Man charged with vandalizing Banksy's artful vandalism: by @ainsleyoc via @FastCoDesign
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Man Charged With Vandalizing Artful Vandalism

Damaging the work of street artist Banksy yields a charge of criminal mischief.

Vandalism, like beauty, is apparently in the eye of the beholder.

Prosecutors in Park City, Utah, are charging a man who they allege defaced two works of graffiti by Banksy, the elusive British street artist, with criminal mischief, a second-degree felony.

"It's not every day I get to prosecute somebody for vandalizing graffiti," Matthew Bates, lead prosecutor, told the Wall Street Journal.

According to prosecutors, David William Noll shattered the glass protecting the Banksy murals in Park City on New Year’s Eve, and then further damaged one of the works, an image of a boy praying on his knees, with dark brown paint. Noll faces a fine of up to $10,000 and up to 15 years in prison; according to Bates, a plea deal is being negotiated, with a hearing scheduled for September 15. Police say they have video of Noll at the scene of the alleged crime.

In a television interview with a local California station shortly after prosecutors charged him with the crime, Noll said he supports only "commissioned" graffiti.

The murals appeared on Park City’s main street in 2010, after Banksy attended the Sundance Festival on behalf of "Exit Through the Gift Shop," the "mockumentary" he starred in and helped produce. Both local property owners, recognizing the value of a Banksy work, paid to protect the murals with glass, as others have done in cities around the world—one Brooklyn property owner even installed a metal gate and hired guards. Banksy's solo works have sold at auction for as much as $1.3 million; a collaboration with artist Damien Hirst sold for $1.9 million.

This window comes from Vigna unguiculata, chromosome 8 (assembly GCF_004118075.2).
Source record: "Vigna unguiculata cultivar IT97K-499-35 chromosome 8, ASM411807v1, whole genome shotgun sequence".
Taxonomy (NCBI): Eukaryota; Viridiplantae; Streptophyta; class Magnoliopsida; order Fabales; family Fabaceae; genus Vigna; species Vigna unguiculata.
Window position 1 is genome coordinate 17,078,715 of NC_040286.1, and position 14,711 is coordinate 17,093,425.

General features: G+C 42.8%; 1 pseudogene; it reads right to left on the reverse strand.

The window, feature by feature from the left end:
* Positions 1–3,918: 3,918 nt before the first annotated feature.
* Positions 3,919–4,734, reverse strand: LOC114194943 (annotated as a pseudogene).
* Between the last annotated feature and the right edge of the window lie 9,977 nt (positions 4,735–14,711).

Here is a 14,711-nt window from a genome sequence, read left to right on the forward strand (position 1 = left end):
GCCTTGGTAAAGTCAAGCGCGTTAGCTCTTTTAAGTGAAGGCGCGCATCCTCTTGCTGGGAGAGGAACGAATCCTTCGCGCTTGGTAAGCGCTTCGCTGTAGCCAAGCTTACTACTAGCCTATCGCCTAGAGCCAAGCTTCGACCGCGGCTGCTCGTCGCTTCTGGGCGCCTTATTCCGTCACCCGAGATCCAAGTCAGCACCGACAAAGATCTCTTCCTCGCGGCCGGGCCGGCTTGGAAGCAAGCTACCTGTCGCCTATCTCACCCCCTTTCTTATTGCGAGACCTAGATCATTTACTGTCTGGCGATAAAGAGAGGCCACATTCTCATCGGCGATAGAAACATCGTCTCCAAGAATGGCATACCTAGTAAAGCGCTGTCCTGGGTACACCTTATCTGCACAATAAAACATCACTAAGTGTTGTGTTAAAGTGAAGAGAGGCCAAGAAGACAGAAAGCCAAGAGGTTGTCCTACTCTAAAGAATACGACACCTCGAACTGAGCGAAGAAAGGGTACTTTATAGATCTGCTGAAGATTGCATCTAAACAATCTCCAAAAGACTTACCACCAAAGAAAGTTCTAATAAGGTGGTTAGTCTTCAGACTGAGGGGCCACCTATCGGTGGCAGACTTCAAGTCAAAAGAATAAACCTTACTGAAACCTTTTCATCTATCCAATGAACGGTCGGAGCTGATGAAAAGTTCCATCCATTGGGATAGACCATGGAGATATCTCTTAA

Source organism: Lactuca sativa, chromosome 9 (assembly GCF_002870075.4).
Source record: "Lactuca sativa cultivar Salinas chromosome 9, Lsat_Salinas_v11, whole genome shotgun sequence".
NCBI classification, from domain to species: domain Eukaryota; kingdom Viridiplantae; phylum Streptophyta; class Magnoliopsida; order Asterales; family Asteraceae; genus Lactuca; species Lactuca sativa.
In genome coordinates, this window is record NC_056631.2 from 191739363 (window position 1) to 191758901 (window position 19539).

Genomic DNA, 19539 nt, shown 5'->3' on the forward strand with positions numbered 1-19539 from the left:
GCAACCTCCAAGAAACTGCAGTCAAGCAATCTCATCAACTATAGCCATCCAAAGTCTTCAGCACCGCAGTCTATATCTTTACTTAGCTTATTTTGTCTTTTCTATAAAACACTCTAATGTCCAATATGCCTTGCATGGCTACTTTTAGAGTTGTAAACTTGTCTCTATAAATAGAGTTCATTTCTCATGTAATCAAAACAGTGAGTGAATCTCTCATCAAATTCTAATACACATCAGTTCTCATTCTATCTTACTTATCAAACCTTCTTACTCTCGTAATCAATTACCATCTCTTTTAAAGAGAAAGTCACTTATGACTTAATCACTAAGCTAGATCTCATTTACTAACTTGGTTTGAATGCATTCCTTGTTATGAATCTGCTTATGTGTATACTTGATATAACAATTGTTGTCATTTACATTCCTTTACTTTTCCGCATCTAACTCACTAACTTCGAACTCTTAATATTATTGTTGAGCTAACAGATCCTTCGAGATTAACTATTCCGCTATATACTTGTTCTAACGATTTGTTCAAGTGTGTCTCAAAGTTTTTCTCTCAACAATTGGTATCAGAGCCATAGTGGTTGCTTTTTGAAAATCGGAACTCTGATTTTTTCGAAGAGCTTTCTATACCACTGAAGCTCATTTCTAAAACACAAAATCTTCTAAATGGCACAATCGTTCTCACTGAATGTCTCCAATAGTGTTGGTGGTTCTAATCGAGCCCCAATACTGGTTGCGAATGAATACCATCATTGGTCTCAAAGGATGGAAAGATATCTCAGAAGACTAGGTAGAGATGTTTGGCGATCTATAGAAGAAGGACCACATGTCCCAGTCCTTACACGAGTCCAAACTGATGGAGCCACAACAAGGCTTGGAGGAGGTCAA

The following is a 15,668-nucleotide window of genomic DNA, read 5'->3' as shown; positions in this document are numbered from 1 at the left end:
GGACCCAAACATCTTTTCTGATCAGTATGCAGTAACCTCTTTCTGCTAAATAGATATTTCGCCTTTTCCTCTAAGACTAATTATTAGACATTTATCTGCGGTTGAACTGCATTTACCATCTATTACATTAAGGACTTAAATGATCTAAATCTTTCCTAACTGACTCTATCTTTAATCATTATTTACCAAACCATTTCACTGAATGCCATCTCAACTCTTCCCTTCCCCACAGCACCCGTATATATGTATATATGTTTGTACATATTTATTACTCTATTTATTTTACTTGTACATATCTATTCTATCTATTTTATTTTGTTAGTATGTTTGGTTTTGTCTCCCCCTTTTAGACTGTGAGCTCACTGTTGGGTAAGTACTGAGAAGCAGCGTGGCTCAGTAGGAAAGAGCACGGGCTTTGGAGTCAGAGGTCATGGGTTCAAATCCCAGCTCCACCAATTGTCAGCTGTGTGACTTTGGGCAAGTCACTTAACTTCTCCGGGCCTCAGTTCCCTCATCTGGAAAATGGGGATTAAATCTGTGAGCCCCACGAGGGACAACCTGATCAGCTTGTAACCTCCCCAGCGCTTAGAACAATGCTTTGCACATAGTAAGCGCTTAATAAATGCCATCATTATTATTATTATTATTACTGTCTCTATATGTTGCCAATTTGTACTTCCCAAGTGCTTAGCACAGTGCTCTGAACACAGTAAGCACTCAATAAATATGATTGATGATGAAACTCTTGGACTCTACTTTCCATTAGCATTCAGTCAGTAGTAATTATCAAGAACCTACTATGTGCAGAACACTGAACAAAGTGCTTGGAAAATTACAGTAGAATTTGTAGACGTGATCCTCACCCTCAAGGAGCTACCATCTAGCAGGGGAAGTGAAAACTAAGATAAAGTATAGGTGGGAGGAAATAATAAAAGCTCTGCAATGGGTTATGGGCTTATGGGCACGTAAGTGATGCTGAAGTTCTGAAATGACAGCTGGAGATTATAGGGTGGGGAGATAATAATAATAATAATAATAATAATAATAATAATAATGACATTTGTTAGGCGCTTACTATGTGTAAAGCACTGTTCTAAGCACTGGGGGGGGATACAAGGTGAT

[h/t the Wall Street Journal]

[Photo: Flickr user Insapphowetrust]

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  • Dw Dunphy

    What's the British term for this? Oh, yeah..."bollocks." You cannot vandalize vandalization. As respected as Banksy is, he doesn't paint with permission, nor should he be expected to. That's the gist of his work. Going after the "framer" because they can, in supposed defense of the Banksy stuff, shows intense hypocrisy and an outright disregard to the letter of the law. In that, if they have chosen to disregard the illegal initial activity, they should be bound to extend that same principle across the board.

    ...and then they should quit because they utterly fail at what they do. Again: bollocks.

  • Except... The work was on private property. The property owner, instead of pressing charges, decided to accept and even guard the mural. Meaning that, since Banksy made no claim to ownership, it belonged to the owner of the property. And since Banksy's other works sell for so much, this particular vandal cost the owner of that property a significant amount of money. He broke both the letter and the spirit of the law.

    If it had been on public property, and the government had not laid claim to it, it would be an entirely different matter.

  • Gah - I doubt Banksy got written approval. This is the big wigs having their cake and eating it too. It would be funny if Banksy bailed the guy out! Im sure he has a little scratch left over from his 1.3 million dollar art sale.